Saturday, September 30, 2006

Liz's World of All Things Geeky

A couple of busy days with some news, but first-

Soundtrack of "The World According to Liz"-

Opening Credits: Little Plastic Castle-Ani DiFranco
Waking Up: Sunrise-Norah Jones
An Ordinary Day: Ordinary Day-Great Big Sea (because I'm a smartass)
The First Date: *ahem cough* Lightning Crashes-Live
Falling in Love: Between Us to Hold-Hayden
The Rumble: Not About Love-Fiona Apple
The Break-up: The Scientist-Coldplay
Getting Back: Ants Marching-Dave Matthews Band
Life's Okay: Sleeps With Butterflies-Tori Amos
The Mental Breakdown: No No No-The Yeah Yeah Yeahs
Cruising: Girl Anachronism-The Dresden Dolls
The Flashback: Do You Realize?-The Flaming Lips
The Party: Jamie-Weezer
Everybody Dance Now: All These Things That I Have Done-The Killers
Sex Scene: Crash Into Me-Dave Matthews Band
Regretting: Red Rain-The White Stripes
The Long Night Alone: Each Coming Night-Iron and Wine
A Death: I Will Follow You Into the Dark-Death Cab for Cutie
End Credits: I'll Believe in Anything-Wolf Parade

So I went to a job interview for this cool night club in Hamilton (where, incidently, I unknowingly missed You Say Party We Say Die, Controller Controller and Stars while I was in Sudbury :p). I thought it sounded like a pretty sweet place to work, but as it turned out they wanted to "go in a different direction". My Dad said "What hire somebody incompotent?". I love my Dad.

Here's something awesome: Jedi Ka-nig-hats
Other possible dialogue:

"What is the air-speed velocity of an unladen death star?"

"Your mother was a fuzz-ball and your father smelt of bantha-fadder"

Vader: Luke, join the dark side and some day all of this will be yours!
Luke: What the curtains?

There's no redemption at this point. I am the hugest nerd of all time.

Ah yes and speaking of my geekdom, 3 points:

1. The answer to my previous entry about Miles Davis's Birth of the Cool was... a Simpson's trivia challenge in disguise! It's Lisa.

2. I got a webcam, and I am having far too much fun with it. Finally I've made the grand leap to the year 2001.

3. I plan to make a video entry soon. I will have some time off Tuesday evening, and heaven knows I have nothing better to do. Wednesday on the other hand :D ... well I might just have to leave you in suspense on that one!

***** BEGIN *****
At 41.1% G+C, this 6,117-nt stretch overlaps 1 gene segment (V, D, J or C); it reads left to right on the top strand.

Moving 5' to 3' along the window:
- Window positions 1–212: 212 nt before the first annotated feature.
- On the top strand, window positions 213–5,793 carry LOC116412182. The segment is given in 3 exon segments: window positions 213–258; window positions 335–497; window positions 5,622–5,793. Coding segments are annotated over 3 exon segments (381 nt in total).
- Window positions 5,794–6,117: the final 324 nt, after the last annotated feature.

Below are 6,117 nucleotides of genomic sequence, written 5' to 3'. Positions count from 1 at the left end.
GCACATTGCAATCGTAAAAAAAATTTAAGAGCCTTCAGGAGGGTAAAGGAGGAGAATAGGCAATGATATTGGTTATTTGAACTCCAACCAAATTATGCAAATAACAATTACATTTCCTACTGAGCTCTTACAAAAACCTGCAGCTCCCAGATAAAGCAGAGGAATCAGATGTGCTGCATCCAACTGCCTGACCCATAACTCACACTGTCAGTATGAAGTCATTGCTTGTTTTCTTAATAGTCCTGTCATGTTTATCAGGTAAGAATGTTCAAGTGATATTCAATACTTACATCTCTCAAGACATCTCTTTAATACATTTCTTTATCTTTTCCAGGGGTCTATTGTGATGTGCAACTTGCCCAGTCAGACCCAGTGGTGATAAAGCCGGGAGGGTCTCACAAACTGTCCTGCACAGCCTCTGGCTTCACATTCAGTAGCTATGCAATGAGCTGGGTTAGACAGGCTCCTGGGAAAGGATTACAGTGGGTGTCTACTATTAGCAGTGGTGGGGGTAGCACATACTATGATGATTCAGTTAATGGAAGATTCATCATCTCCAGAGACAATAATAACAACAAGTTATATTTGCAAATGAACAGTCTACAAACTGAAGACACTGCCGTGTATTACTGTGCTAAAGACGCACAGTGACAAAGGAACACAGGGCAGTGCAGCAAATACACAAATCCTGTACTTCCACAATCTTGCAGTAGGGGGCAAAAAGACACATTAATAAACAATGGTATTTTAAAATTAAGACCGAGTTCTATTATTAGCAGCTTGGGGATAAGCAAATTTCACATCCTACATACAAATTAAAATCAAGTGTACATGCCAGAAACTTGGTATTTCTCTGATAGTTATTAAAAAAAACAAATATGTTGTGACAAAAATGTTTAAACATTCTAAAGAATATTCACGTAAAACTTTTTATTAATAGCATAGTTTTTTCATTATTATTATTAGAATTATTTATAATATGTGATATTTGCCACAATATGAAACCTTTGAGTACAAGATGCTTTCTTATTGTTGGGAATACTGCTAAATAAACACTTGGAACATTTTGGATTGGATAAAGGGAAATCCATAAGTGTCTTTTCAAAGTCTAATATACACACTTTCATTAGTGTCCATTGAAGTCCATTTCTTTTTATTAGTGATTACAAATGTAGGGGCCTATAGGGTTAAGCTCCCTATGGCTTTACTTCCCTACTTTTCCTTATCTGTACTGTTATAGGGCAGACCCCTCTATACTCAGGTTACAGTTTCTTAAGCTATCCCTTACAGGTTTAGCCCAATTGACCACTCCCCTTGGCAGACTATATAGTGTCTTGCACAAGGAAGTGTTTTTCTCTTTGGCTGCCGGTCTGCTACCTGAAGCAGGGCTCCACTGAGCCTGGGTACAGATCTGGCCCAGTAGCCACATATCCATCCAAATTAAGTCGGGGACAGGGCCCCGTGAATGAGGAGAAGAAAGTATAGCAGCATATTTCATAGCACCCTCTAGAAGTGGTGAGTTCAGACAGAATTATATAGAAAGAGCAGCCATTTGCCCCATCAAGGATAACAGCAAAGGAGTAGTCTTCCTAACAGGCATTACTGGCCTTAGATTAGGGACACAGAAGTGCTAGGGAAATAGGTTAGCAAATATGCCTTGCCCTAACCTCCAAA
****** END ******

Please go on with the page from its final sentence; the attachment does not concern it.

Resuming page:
Monday, September 25, 2006

False Alarm

The fire alarm just went off and I just successfully pretended that I knew what I was doing. The Fire Department was impressed and my boss actually gave me my first praise since I began this job. Aparently my handling of the false fire alarm was excellent. What they didn't see was the two-three minutes leading up to their arrival of me running around the building shutting doors and windows while trying to go through the fire alarm manual and remember what the hell I was supposed to do. None-the-less, I retract my previous statement about how boring this job is at night. May it henceforth remain as such.

Sunday, September 24, 2006

Part the second

"How are you organizing them, alphabetically?... chronologically?"
"No. Autobiographically"
"That sounds..."
"Comforting? It is."

By the way, I should have explained first that a few people have been posting top ten album lists, and as the biggest wanna-be music nerd I decided to jump on the band-wagon. I do not pretend to know anything about music... well actually I do pretend, but when pushed I'm usually honest about my cluelessness. Anyways, favourite albums post 1990 are:


Tori Amos: Little Earthquakes
Key tracks- "Silent All These Years", "Precious Things", "Me and a Gun"
My aunt said she got tired of this album after playing it a million times over. I have yet to experience a similar fatigue. I'll just have to try for two million I guess.


The Dave Matthews Band: Crash
Key tracks: "Two Step", "Crash", "#41", "Say Goodbye", "Trippin' Billies"
You can file this under TMI if you like, but most of my adolescence was consumed dreaming that Dave himself would make love to me tracks 2 through 6. In fact that's pretty much still my ultimate goal in life.


Weezer: The Blue Album
Key Tracks: Buddy Holly, Undone (the Sweater Song), Say it Ain't So
This album is in the key of rock and goes out as a dedication to Rhonda from Adam. And for anyone other than Joe: the sweater song made a surprisingly good campfire sing-a-long for disenfranchised counsellors after our camp director banned "Red-hooded Sweatshirt".


Radiohead: The Bends
Key Tracks: "Fake Plastic Trees", "The Bends", "High and Dry", "Blackstar"
Actually I could have kept that list going. I know that OK Computer is the best known and mostly highly rated Radiohead album, and it probably is of superior musical quality, but I just can't tear myself from The Bends. I think it speaks to me lyrically more than any of the others, and I have the most fun listening to it. Anyone that doesn't know... secretly... I don't own it! I own every song and have played them in order on several occasions, but I don't have the actual album. Sigh. I don't think Thom Yorke needs my money THAT badly.

Hm, OK so blogger is giving me a hassel about uploading pictures, so the remainder of the post will have to be album coverless. I try not to judge an album by its cover however...


Ani DiFranco: Evolve